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    Ride Sharing: A Teaching Moment

    This afternoon, I ordered an Uber ride home from Trader Joe’s. When my car arrived, I asked the driver – a young woman – to help me put my cart of groceries in the trunk. It’s a very small cart, and probably weighed all of 15 lbs, but I have a hidden disability which limits how much I can lift, and also limits my range of motion. Lifting even that seemingly minor weight, and moving it up and over the the back end of a car is just not something I’m physically able to do. 

    The driver rolled her eyes at me, dramatically, and barked, “Are you KIDDING?”
    I replied, “No, I’m not kidding. Can you help me out?”
    She said, “Jeez. I popped the trunk open for you, already. Do it, yourself.”
    I said, “I have a disability which makes that impossible. I wouldn’t be asking for help if I didn’t need it. Can you please help me?”

    She groaned, made a big production out of getting out of the car, and scowled at me.  (As if I cared. I wanted some help with my groceries, and a ride home – not a best friend.) She grabbed the cart and  picked it up and over, putting it into the trunk with ease. 

    I got in the car, and we drove towards my place in silence, except for the sound of NPR. The story on the radio was about political corruption, and how certain politicians seem to spend more time just hurling insults via social media, instead of doing the work they were elected to do. I make a funny comment about the political climate and politicians using Twitter. The driver laughed, and we shared a moment of solidarity, in terms of agreeing that D.C. could sure use a good clean-up, politically.

    We approached my building and the driver asked, politely, “Are you going to need help getting that stuff out of the back?”

    I answered, “If that’s possible, yes, I really do need some help.”

    I decided against giving her a bad review, because I could sense that she was feeling remorseful, and she seemed completely sincere in asking if I needed help. Not snarky – sincere. I pulled out cash to tip her – I always tip drivers who help me with packages or luggage. When I got out of the car, she’d already jumped out, opened the trunk, and pulled out my cart. I thanked her and offered her the cash. She refused it and said, “Look, I’m really sorry about before. I had a herniated disk, so I have to be really careful with my back.”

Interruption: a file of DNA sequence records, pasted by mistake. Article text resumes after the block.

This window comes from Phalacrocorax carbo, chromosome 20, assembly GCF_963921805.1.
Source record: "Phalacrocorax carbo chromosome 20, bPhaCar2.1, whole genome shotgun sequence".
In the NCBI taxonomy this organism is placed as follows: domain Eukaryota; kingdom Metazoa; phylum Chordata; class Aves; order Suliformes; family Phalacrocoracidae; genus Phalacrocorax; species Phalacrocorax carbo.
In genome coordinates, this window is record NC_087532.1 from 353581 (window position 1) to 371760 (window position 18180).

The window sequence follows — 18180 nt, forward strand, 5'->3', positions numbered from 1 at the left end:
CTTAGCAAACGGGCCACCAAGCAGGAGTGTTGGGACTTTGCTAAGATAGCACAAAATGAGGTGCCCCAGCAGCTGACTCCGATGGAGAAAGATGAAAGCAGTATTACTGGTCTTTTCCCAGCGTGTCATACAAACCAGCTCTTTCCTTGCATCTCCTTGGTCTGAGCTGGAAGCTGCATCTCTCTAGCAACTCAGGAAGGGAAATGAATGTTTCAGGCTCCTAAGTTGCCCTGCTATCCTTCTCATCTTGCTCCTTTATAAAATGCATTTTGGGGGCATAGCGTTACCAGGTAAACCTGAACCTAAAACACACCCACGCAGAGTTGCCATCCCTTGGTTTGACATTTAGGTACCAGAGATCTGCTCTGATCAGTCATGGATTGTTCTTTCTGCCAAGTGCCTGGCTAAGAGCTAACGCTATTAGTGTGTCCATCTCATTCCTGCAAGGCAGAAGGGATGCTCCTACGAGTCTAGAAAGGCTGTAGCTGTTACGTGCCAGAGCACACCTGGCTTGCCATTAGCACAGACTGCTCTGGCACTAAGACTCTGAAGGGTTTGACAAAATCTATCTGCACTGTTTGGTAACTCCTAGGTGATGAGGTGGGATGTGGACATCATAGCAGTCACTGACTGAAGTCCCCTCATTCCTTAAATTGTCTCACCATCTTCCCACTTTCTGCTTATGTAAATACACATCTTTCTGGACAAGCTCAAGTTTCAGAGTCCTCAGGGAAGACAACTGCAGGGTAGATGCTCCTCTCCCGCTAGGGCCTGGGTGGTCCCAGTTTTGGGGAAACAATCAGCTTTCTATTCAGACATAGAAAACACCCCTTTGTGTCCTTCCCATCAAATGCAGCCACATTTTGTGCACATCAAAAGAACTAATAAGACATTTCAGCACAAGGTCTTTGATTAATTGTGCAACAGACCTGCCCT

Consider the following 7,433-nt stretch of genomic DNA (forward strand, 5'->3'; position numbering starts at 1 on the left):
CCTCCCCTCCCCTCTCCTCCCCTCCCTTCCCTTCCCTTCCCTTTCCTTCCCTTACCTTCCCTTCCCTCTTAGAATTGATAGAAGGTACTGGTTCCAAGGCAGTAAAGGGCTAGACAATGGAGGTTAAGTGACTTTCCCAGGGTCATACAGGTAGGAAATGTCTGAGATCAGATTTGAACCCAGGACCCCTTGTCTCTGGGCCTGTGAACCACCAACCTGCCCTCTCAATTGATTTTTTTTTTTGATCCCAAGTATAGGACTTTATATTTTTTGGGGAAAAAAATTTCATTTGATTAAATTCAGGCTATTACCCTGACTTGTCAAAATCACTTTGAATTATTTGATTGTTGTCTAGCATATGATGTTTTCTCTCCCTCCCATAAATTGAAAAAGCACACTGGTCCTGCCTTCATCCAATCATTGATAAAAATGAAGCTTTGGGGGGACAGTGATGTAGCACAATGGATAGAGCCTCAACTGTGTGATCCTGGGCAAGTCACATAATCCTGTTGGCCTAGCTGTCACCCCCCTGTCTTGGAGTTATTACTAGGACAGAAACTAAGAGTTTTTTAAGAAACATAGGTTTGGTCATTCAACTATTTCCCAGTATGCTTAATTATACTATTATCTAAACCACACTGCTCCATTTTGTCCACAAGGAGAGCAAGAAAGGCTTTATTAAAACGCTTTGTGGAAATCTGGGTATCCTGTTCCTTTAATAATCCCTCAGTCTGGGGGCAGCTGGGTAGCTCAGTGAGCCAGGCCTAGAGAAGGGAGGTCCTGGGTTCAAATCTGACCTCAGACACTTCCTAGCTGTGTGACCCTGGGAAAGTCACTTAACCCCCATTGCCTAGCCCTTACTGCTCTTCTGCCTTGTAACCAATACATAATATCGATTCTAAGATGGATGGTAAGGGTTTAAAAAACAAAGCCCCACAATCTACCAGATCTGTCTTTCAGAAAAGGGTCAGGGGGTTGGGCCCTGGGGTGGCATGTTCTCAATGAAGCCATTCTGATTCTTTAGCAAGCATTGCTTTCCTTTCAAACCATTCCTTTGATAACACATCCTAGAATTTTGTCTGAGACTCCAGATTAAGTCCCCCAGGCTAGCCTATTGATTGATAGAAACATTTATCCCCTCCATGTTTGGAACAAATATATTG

I said, “Believe me, I understand. I have 9 herniated disks, myself, right now. That’s why I need help with stuff like this. I appreciate you loading and unloading the cart for me. I do have to tell you, though, that asking “are you KIDDING?” and rolling your eyes at me was not ok. In the future, you might want to consider something more like, “Sorry, I can’t help with your cart because I can’t lift anything/I have an injury/disability.” I would have totally understood that and just figured something out. I would have cancelled and requested another Uber. But you asking, “are you KIDDING?” and making those faces? That snark and attitude were not cool. Don’t do that to a person who asks for help. I only asked because I have a disability and actually NEED help with this sort of thing. The way you responded? It’s just one of the reasons that Uber is right now facing a bunch of lawsuits all over the country regarding their refusal to serve people with disabilities.” 

    She seemed to really listen to me. She thought about it a second and then asked, “If you have a disability, why didn’t you use the special service Uber has for people with disabilities? You used regular Uber. I’d never expect to be called on to help anyone with a disability, because there’s an Uber service just for that.”

    I replied, “Because the service you’re referring to exists on paper, so that Uber can claim they’re accessible, but there are virtually no cars that are actually providing that service. That, in part, is what the lawsuits are about.”

    She said, “Wow. I totally didn’t know that. I thought you could just request a special car, if you had a disability, and that it would show up, no problem.  I didn’t even know Uber was being sued. I’m sorry I was so nasty.”

    I said, “No worries. You won’t do it, again. I can tell. And remember: if you can’t help someone with lifting, that’s fine. You need to take care of yourself.  Just think about how you refuse the request. It makes a difference.”

    When it was all over, I decided that she seemed like a nice young woman, and I do think she took what I said to heart. I feel as if our mutual frustration with national politics is what broke the ice. Maybe the mess in D.C. has some value, after all. 

     

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